Summer Learning Programs Build Literacy Skills
September, 2017

When asked what she likes to do during the summer months, Zicariah, a four-year old student at Park Avenue Elementary School’s summer reading camp in Stuttgart, responded “I like coming here because I get to read about hot air balloons and do science experiments with my teacher.”

A Summer Learning Initiative grant from Arkansas Community Foundation recently funded a summer camp at Park Avenue Elementary to help students age six through nine with reading confidence, comprehension and self-exploration in learning.

By reading Dr. Seuss favorites, students like Zicariah not only learned literacy skills, but also participated in hands-on enrichment activities including music, science, art and math. At the end of the camp, students presented their projects and had the opportunity to explain what they learned.

“While there are challenges with attendance and recruiting staff for summer learning camps like ours, we know that our curriculum provides students with what they need to come back to school in the fall ready to succeed,” said Pam Dean, Principal of Park Avenue Elementary. “Our staff works to ensure students leave here reading at grade-level and that they feel confident in their reading ability.”

Summer Learning grants like these aim to support school and community programs that combat the “summer slide,” the loss of skills when kids are out of school and left without learning accountability. The program was born from a combined effort between the Arkansas Campaign for Grade-level Reading, the Community Foundation and Winthrop Rockefeller Foundation

The Summer Learning Initiative is one of five strategies that the Arkansas Campaign for Grade-Level Reading (AR-GLR) aims to implement. As a collaborative effort between nonprofits, families, government agencies, foundations, educators and other key community leaders, AR-GLR is committed to the goal that all Arkansas children will read at grade-level by the end of third grade.

Third grade is a crucial year because studies show that if a student can read proficiently by the end of third grade, they’re more able to shift from learning to read to reading to learn as they rise to fourth grade.

Others have also recognized the importance of taking advantage of the summer months for learning purposes. BearsRead Summer Camp at the University of Central Arkansas is another local effort in Conway that has seen improvement in students’ literacy skills.  

The program is implemented by faculty of the College of Education and uses small and large group activities to cover skills in phonics, spelling and vocabulary development. Students participate free of charge and are screened at the beginning to identify skill deficits. The camp even offers special dyslexia interventions.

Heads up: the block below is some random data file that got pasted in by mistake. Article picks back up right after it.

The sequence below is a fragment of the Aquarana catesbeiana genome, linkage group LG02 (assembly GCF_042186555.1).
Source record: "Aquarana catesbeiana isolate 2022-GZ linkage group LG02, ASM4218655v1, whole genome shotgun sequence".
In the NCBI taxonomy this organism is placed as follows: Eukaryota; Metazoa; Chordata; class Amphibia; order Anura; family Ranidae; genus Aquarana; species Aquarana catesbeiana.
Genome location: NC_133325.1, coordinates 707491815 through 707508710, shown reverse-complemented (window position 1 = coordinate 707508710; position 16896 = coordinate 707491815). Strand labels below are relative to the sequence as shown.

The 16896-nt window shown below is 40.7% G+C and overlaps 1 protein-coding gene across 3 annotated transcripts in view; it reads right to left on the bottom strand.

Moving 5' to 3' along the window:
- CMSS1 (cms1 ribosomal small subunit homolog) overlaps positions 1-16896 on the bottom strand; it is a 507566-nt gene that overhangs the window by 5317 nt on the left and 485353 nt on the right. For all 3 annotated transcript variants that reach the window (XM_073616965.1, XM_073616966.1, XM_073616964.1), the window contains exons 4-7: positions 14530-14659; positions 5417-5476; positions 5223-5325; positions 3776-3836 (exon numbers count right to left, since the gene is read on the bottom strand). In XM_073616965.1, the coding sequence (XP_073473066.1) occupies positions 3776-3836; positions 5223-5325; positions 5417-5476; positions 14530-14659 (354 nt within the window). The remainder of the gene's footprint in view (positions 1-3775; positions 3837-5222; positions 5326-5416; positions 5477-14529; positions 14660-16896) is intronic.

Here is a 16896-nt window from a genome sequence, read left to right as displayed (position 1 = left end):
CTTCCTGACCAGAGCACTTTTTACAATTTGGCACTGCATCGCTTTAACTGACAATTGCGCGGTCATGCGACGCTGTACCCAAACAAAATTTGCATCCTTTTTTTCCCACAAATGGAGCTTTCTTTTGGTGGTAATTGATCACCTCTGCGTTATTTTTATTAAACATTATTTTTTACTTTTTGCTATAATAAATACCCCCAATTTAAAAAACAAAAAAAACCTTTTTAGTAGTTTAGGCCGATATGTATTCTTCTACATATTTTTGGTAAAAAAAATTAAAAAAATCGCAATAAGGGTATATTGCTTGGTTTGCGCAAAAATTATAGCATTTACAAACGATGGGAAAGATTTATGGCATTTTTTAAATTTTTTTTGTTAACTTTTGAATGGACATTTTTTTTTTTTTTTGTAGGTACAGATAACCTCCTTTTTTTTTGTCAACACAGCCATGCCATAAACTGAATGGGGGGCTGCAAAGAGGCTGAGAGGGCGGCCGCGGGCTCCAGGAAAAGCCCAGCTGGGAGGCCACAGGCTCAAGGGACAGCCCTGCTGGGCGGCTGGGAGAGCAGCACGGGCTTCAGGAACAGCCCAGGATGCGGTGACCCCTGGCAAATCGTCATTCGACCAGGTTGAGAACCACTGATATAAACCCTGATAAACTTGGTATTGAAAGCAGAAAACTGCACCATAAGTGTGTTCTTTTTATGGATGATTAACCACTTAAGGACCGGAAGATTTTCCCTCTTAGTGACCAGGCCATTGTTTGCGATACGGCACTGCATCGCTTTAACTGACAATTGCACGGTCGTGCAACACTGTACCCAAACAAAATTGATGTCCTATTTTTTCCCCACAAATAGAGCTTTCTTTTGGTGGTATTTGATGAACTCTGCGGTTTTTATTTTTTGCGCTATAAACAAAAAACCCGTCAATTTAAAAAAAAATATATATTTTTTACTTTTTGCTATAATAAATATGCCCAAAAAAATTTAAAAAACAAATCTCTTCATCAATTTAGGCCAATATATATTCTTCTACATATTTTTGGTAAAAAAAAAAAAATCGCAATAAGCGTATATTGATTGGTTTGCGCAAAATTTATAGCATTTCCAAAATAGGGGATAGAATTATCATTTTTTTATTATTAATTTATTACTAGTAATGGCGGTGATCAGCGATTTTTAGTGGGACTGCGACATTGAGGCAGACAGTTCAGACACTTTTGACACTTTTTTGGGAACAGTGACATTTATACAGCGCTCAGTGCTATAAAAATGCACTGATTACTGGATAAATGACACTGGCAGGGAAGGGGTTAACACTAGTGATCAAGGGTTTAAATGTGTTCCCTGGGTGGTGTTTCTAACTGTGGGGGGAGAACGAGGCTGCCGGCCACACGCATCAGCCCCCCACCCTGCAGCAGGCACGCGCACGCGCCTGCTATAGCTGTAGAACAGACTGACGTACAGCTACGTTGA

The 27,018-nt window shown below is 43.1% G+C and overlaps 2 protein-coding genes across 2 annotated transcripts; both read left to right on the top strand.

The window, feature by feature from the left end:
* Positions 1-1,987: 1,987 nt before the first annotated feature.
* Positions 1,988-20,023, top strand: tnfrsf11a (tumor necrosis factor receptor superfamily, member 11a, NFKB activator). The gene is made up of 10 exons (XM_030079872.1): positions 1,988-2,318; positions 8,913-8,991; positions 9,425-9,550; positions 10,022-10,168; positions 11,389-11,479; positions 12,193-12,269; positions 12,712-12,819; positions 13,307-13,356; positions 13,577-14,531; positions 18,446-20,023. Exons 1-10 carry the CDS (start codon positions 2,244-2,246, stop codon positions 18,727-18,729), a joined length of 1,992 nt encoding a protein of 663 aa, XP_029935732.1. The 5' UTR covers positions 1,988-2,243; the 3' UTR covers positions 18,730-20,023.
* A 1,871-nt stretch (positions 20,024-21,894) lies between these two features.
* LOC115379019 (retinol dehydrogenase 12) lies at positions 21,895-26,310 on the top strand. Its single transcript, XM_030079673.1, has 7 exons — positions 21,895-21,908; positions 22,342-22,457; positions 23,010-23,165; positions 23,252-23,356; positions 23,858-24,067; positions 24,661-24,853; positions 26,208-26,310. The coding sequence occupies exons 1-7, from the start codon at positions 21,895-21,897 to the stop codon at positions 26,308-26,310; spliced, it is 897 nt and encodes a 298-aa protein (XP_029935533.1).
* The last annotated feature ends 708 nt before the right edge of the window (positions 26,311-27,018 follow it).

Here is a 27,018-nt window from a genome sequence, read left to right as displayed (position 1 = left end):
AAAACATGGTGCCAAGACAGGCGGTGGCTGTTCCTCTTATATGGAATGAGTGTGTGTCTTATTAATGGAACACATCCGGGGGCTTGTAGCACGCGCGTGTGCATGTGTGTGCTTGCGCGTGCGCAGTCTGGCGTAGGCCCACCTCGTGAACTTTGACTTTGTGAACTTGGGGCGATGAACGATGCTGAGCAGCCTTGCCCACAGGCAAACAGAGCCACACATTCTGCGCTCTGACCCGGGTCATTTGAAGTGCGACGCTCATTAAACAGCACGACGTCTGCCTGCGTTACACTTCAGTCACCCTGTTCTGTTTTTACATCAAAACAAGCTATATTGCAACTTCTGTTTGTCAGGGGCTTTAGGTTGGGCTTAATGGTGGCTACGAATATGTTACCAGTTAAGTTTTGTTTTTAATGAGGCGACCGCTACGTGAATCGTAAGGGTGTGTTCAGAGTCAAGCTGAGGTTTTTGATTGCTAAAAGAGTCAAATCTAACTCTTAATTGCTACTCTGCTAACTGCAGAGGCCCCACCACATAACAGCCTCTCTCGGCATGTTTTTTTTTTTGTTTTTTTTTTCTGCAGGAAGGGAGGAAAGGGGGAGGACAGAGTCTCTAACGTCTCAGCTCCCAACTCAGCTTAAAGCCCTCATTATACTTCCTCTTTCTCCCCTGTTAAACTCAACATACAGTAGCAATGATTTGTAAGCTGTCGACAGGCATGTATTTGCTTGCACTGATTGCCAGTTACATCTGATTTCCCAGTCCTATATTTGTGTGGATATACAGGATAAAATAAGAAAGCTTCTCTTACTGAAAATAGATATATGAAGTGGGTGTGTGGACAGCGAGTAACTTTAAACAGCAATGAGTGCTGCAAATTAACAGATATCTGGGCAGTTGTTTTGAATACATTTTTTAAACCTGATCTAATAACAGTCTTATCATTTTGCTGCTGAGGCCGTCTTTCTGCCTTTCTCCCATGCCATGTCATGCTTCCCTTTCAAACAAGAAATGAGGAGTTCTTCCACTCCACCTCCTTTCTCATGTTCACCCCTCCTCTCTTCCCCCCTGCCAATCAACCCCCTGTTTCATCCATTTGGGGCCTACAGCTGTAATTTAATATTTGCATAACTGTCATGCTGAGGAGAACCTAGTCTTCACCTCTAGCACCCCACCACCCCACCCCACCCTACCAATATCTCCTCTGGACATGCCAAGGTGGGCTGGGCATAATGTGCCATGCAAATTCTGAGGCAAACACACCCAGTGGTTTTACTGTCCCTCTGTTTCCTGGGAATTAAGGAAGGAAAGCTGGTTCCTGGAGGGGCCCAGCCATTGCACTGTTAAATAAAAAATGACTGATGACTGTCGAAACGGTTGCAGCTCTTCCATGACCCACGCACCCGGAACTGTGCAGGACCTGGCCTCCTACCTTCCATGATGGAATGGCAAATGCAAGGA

Dr. Tammy Benson, Professor of Teaching and Learning at UCA, says this is their second year of the program and the waiting list is lengthy. “We’ve seen an increased interest after the first year which has been really encouraging to staff who are pouring their time and resources into the program” said Benson. “We have a method that works and we know that the time students spend with us will equip them for success as they jump back into their regular school routines.”

With summer and fall options available, BearsRead kills two birds with one stone. While the primary goal of the program is to help struggling students read at grade-level by the end of their time attending camp, it also provides UCA graduate students with real hands-on experience conducting tutoring sessions and reading assessments.

By working together, Jeff Whittingham, the graduate program’s coordinator, and Benson believe the two programs have perfect synergy.

“No longer are my students just learning about comprehension strategies, but they are now implementing those strategies and seeing the usefulness of them. Having a positive impact on struggling readers has energized the entire course,” said Whittingham.

Benson reported that 35 percent of students who participated in the 2016 summer camp grew at least one grade-level on the QRI, an instrument the staff uses to test reading ability.

The future of literacy in Arkansas clearly depends on the availability of programs, like summer learning camps, to children as they are developing critical literacy skills. Currently, 13.7 percent of Arkansans age 16 and older lack basic literacy skills and nearly 19 percent of Arkansans 25 and over do not have a high school diploma or GED, ranking Arkansas at 44 among other states (According to the 2015 Health Rankings report and U.S. Census Bureau, 2007-2009).

Focusing on the development of childhood literacy and joining efforts with organizations like AR-GLR can help. This strategy can improve our future citizens’ ability to navigate our complex healthcare system, complete simple job applications, encourage the development of their own children and manage personal finances.